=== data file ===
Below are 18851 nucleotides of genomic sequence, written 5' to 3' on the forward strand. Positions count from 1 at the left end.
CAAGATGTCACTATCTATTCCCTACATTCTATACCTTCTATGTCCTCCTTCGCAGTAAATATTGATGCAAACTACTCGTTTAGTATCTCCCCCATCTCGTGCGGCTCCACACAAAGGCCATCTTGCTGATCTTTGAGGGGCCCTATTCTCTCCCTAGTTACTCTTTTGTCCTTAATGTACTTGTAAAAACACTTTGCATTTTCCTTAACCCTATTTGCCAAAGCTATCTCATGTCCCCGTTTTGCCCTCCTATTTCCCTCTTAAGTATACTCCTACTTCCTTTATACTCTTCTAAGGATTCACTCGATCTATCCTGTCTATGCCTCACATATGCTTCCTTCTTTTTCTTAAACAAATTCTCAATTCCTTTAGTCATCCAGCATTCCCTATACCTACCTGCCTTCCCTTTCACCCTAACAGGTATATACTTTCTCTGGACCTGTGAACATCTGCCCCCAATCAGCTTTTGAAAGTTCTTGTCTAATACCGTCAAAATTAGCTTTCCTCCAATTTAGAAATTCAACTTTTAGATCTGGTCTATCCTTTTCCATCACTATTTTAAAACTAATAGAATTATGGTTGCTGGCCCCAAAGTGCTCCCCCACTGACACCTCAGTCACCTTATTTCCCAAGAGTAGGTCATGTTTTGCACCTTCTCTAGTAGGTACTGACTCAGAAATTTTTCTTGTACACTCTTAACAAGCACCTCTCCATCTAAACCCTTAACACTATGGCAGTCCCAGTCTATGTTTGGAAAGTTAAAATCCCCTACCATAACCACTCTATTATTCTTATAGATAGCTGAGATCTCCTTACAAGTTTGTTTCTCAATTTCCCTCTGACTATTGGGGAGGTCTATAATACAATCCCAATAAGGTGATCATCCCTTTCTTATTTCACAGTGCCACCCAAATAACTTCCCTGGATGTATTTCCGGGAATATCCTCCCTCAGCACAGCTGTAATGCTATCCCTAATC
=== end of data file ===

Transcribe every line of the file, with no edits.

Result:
Below are 18851 nucleotides of genomic sequence, written 5' to 3' on the forward strand. Positions count from 1 at the left end.
CAAGATGTCACTATCTATTCCCTACATTCTATACCTTCTATGTCCTCCTTCGCAGTAAATATTGATGCAAACTACTCGTTTAGTATCTCCCCCATCTCGTGCGGCTCCACACAAAGGCCATCTTGCTGATCTTTGAGGGGCCCTATTCTCTCCCTAGTTACTCTTTTGTCCTTAATGTACTTGTAAAAACACTTTGCATTTTCCTTAACCCTATTTGCCAAAGCTATCTCATGTCCCCGTTTTGCCCTCCTATTTCCCTCTTAAGTATACTCCTACTTCCTTTATACTCTTCTAAGGATTCACTCGATCTATCCTGTCTATGCCTCACATATGCTTCCTTCTTTTTCTTAAACAAATTCTCAATTCCTTTAGTCATCCAGCATTCCCTATACCTACCTGCCTTCCCTTTCACCCTAACAGGTATATACTTTCTCTGGACCTGTGAACATCTGCCCCCAATCAGCTTTTGAAAGTTCTTGTCTAATACCGTCAAAATTAGCTTTCCTCCAATTTAGAAATTCAACTTTTAGATCTGGTCTATCCTTTTCCATCACTATTTTAAAACTAATAGAATTATGGTTGCTGGCCCCAAAGTGCTCCCCCACTGACACCTCAGTCACCTTATTTCCCAAGAGTAGGTCATGTTTTGCACCTTCTCTAGTAGGTACTGACTCAGAAATTTTTCTTGTACACTCTTAACAAGCACCTCTCCATCTAAACCCTTAACACTATGGCAGTCCCAGTCTATGTTTGGAAAGTTAAAATCCCCTACCATAACCACTCTATTATTCTTATAGATAGCTGAGATCTCCTTACAAGTTTGTTTCTCAATTTCCCTCTGACTATTGGGGAGGTCTATAATACAATCCCAATAAGGTGATCATCCCTTTCTTATTTCACAGTGCCACCCAAATAACTTCCCTGGATGTATTTCCGGGAATATCCTCCCTCAGCACAGCTGTAATGCTATCCCTAATC